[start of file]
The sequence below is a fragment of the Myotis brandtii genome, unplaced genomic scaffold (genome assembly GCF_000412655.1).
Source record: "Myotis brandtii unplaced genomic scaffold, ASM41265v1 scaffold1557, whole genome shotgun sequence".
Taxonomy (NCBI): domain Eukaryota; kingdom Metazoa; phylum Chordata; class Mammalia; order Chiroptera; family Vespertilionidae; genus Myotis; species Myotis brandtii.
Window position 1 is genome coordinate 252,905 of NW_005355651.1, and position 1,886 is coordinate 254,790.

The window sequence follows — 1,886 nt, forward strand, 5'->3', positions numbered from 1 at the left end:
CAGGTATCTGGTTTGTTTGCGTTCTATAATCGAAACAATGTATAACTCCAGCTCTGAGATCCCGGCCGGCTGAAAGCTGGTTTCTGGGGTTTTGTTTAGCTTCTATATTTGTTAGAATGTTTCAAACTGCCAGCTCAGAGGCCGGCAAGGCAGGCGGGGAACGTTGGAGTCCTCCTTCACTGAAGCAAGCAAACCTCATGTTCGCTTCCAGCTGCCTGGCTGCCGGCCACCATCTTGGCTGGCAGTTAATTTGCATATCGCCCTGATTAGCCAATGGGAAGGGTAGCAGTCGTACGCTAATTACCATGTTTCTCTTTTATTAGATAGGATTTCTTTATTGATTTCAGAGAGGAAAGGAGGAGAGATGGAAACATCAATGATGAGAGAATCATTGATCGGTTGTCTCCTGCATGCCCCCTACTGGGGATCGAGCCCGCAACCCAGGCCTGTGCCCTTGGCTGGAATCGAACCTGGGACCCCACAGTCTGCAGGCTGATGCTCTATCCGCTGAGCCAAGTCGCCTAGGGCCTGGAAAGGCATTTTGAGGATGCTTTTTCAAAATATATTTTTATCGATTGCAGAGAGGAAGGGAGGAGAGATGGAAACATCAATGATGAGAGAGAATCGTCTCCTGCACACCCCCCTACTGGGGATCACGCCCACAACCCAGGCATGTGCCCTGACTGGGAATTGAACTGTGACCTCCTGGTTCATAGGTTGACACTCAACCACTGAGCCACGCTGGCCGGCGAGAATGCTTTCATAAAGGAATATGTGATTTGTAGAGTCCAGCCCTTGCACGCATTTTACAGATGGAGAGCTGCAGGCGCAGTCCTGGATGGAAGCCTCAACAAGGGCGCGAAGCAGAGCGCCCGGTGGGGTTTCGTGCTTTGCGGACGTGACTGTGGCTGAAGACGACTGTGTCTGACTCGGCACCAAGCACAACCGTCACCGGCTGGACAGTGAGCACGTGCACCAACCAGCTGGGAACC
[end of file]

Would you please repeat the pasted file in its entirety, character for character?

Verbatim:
The sequence below is a fragment of the Myotis brandtii genome, unplaced genomic scaffold (genome assembly GCF_000412655.1).
Source record: "Myotis brandtii unplaced genomic scaffold, ASM41265v1 scaffold1557, whole genome shotgun sequence".
Taxonomy (NCBI): domain Eukaryota; kingdom Metazoa; phylum Chordata; class Mammalia; order Chiroptera; family Vespertilionidae; genus Myotis; species Myotis brandtii.
Window position 1 is genome coordinate 252,905 of NW_005355651.1, and position 1,886 is coordinate 254,790.

The window sequence follows — 1,886 nt, forward strand, 5'->3', positions numbered from 1 at the left end:
CAGGTATCTGGTTTGTTTGCGTTCTATAATCGAAACAATGTATAACTCCAGCTCTGAGATCCCGGCCGGCTGAAAGCTGGTTTCTGGGGTTTTGTTTAGCTTCTATATTTGTTAGAATGTTTCAAACTGCCAGCTCAGAGGCCGGCAAGGCAGGCGGGGAACGTTGGAGTCCTCCTTCACTGAAGCAAGCAAACCTCATGTTCGCTTCCAGCTGCCTGGCTGCCGGCCACCATCTTGGCTGGCAGTTAATTTGCATATCGCCCTGATTAGCCAATGGGAAGGGTAGCAGTCGTACGCTAATTACCATGTTTCTCTTTTATTAGATAGGATTTCTTTATTGATTTCAGAGAGGAAAGGAGGAGAGATGGAAACATCAATGATGAGAGAATCATTGATCGGTTGTCTCCTGCATGCCCCCTACTGGGGATCGAGCCCGCAACCCAGGCCTGTGCCCTTGGCTGGAATCGAACCTGGGACCCCACAGTCTGCAGGCTGATGCTCTATCCGCTGAGCCAAGTCGCCTAGGGCCTGGAAAGGCATTTTGAGGATGCTTTTTCAAAATATATTTTTATCGATTGCAGAGAGGAAGGGAGGAGAGATGGAAACATCAATGATGAGAGAGAATCGTCTCCTGCACACCCCCCTACTGGGGATCACGCCCACAACCCAGGCATGTGCCCTGACTGGGAATTGAACTGTGACCTCCTGGTTCATAGGTTGACACTCAACCACTGAGCCACGCTGGCCGGCGAGAATGCTTTCATAAAGGAATATGTGATTTGTAGAGTCCAGCCCTTGCACGCATTTTACAGATGGAGAGCTGCAGGCGCAGTCCTGGATGGAAGCCTCAACAAGGGCGCGAAGCAGAGCGCCCGGTGGGGTTTCGTGCTTTGCGGACGTGACTGTGGCTGAAGACGACTGTGTCTGACTCGGCACCAAGCACAACCGTCACCGGCTGGACAGTGAGCACGTGCACCAACCAGCTGGGAACC